1. “First, purism in this realm invites paralysis. . . .
  2. “Secondly, early twenty-first-century technological realities make it impossible to build a complex collective project without standards. . . .
  3. “Thirdly, whatever our view of descriptive standards might be, the dangerous work of naming, of building and applying descriptive architectures, proceeds in a myriad archival sites and localities.  More often than not, this work is characterized by an unquestioning replication of the power relations within which these sites and localities are embedded.  In our view, the descriptive standard is one of the few direct means available to us for troubling and perhaps challenging this replication.  . . . this provides us with an opportunity to unmask the titular” (283-84).

Duff and Harris see standards “as instruments for calling the future in” (266).  Though vague on details, they assert that archival descriptive architecture needs to be flexible, inclusive, and reflect the needs of users.  They contend that archival representations are shaped by personal histories, institutional cultures, gender dynamics, and class relations, but “[n]o representation can be complete” (275).

They explain, “In describing records, archivists are working with context, continually locating it, constructing it, figuring and refiguring it.  Context, in principle, is infinite.  The describer selects certain layers for inclusion, and decides which of those to foreground.  In this process, there is analysis, listing, reproduction, and so on, but its primary medium is narrative” (276).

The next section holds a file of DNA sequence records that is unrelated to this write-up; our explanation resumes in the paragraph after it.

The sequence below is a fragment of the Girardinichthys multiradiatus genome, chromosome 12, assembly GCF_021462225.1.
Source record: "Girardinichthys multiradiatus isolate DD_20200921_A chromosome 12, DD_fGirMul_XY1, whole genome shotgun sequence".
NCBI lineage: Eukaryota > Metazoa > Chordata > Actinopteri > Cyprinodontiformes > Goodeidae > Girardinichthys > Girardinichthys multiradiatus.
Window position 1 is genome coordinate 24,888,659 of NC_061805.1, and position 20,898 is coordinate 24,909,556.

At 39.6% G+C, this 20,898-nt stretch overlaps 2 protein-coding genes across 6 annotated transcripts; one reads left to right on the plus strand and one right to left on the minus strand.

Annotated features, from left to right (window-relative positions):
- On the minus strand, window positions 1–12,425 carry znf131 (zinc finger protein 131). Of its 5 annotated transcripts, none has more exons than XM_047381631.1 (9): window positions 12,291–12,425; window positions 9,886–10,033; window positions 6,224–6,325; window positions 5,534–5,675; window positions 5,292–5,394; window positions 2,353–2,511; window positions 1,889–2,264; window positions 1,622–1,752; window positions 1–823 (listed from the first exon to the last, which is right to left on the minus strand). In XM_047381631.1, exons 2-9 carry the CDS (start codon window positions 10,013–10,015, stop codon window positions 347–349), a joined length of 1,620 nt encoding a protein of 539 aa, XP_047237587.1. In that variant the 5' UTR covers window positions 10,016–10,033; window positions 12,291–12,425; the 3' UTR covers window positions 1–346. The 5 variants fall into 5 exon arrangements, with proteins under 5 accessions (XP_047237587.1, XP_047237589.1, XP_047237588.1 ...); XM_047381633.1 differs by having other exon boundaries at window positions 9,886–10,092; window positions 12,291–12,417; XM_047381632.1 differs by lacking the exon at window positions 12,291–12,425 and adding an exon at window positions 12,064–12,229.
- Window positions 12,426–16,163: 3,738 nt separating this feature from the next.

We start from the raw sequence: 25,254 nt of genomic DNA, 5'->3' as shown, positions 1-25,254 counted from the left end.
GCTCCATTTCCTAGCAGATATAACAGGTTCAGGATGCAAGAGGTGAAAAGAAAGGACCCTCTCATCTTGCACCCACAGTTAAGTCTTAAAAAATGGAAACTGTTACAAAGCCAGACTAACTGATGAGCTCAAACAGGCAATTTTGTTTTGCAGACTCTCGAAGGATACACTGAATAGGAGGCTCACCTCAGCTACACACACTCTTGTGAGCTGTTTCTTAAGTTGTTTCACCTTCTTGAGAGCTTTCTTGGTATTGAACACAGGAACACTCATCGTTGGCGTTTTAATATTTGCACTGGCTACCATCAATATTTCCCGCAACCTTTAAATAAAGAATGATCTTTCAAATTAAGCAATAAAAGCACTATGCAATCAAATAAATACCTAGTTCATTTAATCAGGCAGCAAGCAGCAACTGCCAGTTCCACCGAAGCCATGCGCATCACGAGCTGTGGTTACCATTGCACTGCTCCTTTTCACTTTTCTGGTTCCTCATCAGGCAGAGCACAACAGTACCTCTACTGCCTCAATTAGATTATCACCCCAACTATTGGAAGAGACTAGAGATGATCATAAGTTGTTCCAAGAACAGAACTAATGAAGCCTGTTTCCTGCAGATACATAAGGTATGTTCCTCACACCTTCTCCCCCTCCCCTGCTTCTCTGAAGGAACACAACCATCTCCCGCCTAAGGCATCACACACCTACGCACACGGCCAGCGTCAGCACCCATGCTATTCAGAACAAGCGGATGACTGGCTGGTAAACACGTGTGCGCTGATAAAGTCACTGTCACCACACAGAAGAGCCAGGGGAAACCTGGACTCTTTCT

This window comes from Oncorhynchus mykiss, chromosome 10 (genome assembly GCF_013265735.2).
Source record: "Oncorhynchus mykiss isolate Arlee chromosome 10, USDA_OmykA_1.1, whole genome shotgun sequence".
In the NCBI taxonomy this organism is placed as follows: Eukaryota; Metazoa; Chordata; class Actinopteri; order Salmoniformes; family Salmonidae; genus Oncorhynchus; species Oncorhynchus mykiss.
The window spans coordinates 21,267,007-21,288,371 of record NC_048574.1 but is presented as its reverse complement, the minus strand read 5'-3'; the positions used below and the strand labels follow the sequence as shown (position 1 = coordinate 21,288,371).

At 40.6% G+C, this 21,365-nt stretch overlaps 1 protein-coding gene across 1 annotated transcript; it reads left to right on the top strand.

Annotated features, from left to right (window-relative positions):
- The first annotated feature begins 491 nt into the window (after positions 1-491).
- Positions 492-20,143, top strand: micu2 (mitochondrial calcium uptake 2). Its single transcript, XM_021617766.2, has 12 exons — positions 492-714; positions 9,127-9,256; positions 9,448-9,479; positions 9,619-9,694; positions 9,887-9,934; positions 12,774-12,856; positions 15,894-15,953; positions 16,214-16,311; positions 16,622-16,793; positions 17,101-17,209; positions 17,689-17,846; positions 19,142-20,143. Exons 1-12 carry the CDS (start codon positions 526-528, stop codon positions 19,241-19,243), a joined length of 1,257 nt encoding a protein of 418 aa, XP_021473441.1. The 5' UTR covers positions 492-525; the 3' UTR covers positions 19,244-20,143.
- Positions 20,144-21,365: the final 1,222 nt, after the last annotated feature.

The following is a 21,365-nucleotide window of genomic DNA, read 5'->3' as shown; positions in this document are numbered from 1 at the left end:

So Duff and Harris settle on story telling as the best metaphor for archival description – “intertwining facts with narratives, observation with interpretation” (276).  The undercurrent throughout this article is the question of whether archivists can recognize and use their power appropriately.  They conclude, “archivists are, from the beginning and always, political players; . . . and . . . the boundary between constructive and oppressive power is always shifting and porous” (277).  Seeing that this sounds pretty scary, they follow with a list of five steps archivists can take to wield our power appropriately.

  1. First of all, they agree that archivists should “disclose their assumptions, their biases, and their interpretations.”
  2. Secondly, finding fault with both the fonds- and series-based approaches, they suggest that instead of choosing one we “begin to investigate the aspects of records that are not being described, and the voices that are not being heard” (278).
  3. Third, they call for hospitality, in the sense of “open[ing] up archival description to other ways of representing records or naming the information in the records.”
  4. A related fourth suggestion is that archival description should be more permeable, meaning “archivists will have to relinquish some of their power to control access to, and interpretation of, their records.”
  5. And finally, “[w]e need to create holes that allow in the voices of our users” (279).

They recognize that these steps will mean a leaking of power away from archivists, but they still believe it is the appropriate direction.